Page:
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Africa's Bushmen May Get Rich From Diet-Drug Secret

Leon Marshall in Johannesburg
for National Geographic News
April 16, 2003
 
The wheel of fortune could be turning for southern Africa's San, or Bushmen.

Sidelined over decades because of their dwindling numbers and ancient way of life, the San have been reduced to a few struggling communities living on the fringes of society. But now their traditional knowledge may be their salvation; they stand to make a lot of money—and gain much respect—from the international marketing of an appetite-suppressant they have been using for thousands of generations.

The drug named P57 is based on a substance scientists found in the desert plant Hoodia gordinii. The San call the cactus !khoba and have been chewing on it for thousands of years to stave off hunger and thirst during long hunting trips in their parched Kalahari desert home.


A deal has been signed between the South African San Council and the country's Scientific and Industrial Research Council (CSIR), which identified the appetite-suppressing ingredient in Hoodia during research into indigenous plants in 1996. At a small ceremony recently held in the Kalahari desert near the Kgalagadi Transfrontier Park, which South Africa shares with Botswana, the San and the CSIR made a deal to share royalties earned by commercial sale of the San's ancient knowledge of the plant.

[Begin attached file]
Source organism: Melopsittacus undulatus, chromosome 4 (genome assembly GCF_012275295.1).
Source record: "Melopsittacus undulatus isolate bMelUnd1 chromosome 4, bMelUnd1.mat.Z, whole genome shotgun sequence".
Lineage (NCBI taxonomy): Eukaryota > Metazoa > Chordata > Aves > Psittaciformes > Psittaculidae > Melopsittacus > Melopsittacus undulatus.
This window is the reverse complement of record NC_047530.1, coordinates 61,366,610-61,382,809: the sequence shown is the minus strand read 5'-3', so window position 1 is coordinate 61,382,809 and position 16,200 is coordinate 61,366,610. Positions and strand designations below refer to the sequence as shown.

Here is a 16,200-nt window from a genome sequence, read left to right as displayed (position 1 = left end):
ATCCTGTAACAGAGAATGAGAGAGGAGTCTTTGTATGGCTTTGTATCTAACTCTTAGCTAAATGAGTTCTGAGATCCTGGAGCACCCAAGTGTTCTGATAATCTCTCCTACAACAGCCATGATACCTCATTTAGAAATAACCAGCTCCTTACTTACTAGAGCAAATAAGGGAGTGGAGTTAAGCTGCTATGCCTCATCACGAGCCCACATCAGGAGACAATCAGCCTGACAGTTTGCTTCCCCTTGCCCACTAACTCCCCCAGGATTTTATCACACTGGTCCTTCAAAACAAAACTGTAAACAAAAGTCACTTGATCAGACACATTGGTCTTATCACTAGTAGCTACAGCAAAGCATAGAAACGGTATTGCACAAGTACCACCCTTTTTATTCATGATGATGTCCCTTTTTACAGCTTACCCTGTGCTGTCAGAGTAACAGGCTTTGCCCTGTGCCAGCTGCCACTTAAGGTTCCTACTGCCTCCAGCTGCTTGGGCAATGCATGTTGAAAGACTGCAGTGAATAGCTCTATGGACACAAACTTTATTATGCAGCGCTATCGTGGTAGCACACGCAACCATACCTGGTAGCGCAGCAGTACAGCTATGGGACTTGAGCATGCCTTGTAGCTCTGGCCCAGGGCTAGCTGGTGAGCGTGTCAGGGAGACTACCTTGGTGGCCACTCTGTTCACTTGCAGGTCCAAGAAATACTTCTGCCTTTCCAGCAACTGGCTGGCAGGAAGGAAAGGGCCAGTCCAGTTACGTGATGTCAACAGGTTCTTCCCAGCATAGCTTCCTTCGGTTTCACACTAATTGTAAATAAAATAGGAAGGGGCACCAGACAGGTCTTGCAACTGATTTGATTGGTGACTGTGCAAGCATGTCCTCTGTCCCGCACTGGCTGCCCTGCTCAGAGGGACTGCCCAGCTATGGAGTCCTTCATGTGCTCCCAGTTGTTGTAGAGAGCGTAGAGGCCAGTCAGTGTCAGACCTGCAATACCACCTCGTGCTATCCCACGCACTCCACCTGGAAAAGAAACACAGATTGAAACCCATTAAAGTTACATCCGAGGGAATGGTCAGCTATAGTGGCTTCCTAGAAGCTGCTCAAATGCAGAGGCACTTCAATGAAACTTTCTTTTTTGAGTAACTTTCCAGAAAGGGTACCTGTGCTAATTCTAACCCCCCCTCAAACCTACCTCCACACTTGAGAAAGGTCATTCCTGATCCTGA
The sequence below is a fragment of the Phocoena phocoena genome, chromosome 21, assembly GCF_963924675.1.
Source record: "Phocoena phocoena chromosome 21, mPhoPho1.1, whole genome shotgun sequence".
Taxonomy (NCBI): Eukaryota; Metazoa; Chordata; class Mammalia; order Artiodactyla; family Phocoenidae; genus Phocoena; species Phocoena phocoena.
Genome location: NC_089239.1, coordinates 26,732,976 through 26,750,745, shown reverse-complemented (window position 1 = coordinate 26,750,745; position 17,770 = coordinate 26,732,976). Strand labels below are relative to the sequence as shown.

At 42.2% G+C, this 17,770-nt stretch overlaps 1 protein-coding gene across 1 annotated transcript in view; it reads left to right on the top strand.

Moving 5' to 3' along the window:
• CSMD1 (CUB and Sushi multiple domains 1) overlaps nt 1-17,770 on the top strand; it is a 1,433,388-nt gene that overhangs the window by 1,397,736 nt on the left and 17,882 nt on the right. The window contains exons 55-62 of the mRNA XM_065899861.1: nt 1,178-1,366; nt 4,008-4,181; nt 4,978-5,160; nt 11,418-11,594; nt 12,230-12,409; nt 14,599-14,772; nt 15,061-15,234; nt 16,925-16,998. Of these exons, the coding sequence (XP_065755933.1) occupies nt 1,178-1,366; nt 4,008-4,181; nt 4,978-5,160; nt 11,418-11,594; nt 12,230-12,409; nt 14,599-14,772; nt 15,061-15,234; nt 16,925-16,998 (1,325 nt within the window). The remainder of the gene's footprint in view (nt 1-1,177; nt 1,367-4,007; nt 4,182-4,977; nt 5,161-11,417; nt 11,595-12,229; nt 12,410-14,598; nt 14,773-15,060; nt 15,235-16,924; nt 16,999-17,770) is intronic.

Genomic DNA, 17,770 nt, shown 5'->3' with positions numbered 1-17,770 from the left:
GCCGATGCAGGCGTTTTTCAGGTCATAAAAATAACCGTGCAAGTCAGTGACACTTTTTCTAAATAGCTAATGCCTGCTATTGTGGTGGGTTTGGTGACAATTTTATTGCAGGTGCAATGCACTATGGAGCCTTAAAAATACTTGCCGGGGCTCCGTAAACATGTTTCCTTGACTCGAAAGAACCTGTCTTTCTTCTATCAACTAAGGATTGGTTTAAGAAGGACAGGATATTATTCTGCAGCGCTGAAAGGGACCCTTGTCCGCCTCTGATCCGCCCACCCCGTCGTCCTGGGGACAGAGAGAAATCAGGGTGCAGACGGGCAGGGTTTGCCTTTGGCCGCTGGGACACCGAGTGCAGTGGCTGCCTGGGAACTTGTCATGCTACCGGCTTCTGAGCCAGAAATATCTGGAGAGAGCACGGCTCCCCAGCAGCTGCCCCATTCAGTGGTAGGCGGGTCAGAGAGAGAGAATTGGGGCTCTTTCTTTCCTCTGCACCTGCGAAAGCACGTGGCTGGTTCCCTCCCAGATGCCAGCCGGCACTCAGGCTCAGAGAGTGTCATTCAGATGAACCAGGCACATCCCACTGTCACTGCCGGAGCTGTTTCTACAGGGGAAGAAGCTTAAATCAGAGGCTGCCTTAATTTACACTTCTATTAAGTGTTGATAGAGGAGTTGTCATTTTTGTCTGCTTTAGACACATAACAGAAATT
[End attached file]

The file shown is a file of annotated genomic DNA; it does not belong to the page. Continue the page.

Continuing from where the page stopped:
The overly nourished millions of people in the developed world spend billions of dollars a year on preparations and remedies to combat obesity. Effective new products that help shed weight are always in high demand.

Children danced and sang as members of the San community watched their leaders sign the deal. The chairman of the San Council, Petrus Vaalbooi, said, "We are thankful that the traditional knowledge of our forefathers is acknowledged by this important agreement, and that we are making it known to the world. As San leaders we are determined to protect all aspects of our heritage."

The landmark deal signed by the San could blaze the trail for indigenous communities elsewhere in the world. Many traditional cultures have ancient knowledge of the healing powers of plants—intellectual property that is often not recognized, let alone protected for commercial gain.

Defining Moment for the San

For the San the agreement could be a defining moment as it could mark a turn for the better in ways other than a financial windfall.

In terms of the deal, the CSIR will pay the San 8 percent of milestone payments made by its licensee, UK-based Phytopharm, during the drug's clinical development over the next few years. This could come to more than a million dollars.